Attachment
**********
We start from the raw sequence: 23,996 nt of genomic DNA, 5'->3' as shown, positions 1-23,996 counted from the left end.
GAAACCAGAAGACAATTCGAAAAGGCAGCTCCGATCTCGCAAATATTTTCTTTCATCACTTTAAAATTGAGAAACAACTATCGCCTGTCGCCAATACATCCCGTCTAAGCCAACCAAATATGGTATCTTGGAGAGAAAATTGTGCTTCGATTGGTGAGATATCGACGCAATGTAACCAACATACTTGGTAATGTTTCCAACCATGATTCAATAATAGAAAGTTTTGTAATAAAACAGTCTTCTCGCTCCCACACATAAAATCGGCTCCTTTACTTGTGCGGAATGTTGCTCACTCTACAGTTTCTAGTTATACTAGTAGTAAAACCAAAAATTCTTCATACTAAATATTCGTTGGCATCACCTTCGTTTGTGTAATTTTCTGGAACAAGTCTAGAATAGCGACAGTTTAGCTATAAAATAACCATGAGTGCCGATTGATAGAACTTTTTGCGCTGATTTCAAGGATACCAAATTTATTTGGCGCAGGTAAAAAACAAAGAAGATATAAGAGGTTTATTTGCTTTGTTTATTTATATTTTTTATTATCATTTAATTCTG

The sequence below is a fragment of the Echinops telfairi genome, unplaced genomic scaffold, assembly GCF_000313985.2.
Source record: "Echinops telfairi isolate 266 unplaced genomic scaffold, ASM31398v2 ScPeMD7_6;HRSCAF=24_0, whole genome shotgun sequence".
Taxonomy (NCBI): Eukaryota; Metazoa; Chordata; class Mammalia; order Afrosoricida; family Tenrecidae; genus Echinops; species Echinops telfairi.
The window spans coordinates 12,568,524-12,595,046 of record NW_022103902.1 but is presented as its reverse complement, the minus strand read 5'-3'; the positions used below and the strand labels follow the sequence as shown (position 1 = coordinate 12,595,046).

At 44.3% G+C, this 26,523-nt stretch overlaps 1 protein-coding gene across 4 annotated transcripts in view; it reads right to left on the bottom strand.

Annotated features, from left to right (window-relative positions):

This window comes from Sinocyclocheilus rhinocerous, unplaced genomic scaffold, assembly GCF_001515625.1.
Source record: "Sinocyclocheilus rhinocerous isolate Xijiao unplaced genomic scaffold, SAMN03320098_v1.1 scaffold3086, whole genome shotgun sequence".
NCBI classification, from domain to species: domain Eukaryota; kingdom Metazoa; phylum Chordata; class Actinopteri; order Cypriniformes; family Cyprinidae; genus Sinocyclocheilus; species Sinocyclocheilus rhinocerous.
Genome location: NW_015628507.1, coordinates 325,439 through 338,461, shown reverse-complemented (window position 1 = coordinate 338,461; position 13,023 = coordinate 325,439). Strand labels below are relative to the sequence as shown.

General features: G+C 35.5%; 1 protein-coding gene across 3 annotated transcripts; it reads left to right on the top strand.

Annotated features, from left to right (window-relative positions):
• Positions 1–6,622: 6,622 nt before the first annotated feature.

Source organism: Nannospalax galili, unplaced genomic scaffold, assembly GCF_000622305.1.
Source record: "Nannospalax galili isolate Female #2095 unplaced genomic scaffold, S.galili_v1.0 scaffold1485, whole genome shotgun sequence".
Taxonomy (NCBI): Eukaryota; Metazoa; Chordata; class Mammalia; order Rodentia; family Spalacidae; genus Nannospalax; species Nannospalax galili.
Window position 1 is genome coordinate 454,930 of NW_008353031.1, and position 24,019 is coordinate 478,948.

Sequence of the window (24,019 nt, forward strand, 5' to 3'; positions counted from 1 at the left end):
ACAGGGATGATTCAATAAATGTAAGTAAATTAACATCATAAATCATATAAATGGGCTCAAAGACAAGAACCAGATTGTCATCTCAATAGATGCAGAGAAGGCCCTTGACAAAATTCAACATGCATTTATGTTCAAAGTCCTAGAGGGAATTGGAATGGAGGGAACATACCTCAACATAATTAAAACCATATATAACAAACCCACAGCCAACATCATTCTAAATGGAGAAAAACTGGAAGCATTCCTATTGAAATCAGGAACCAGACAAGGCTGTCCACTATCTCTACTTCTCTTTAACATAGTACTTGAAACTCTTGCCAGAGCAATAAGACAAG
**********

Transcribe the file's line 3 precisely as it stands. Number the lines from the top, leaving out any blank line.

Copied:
The sequence below is a fragment of the Echinops telfairi genome, unplaced genomic scaffold, assembly GCF_000313985.2.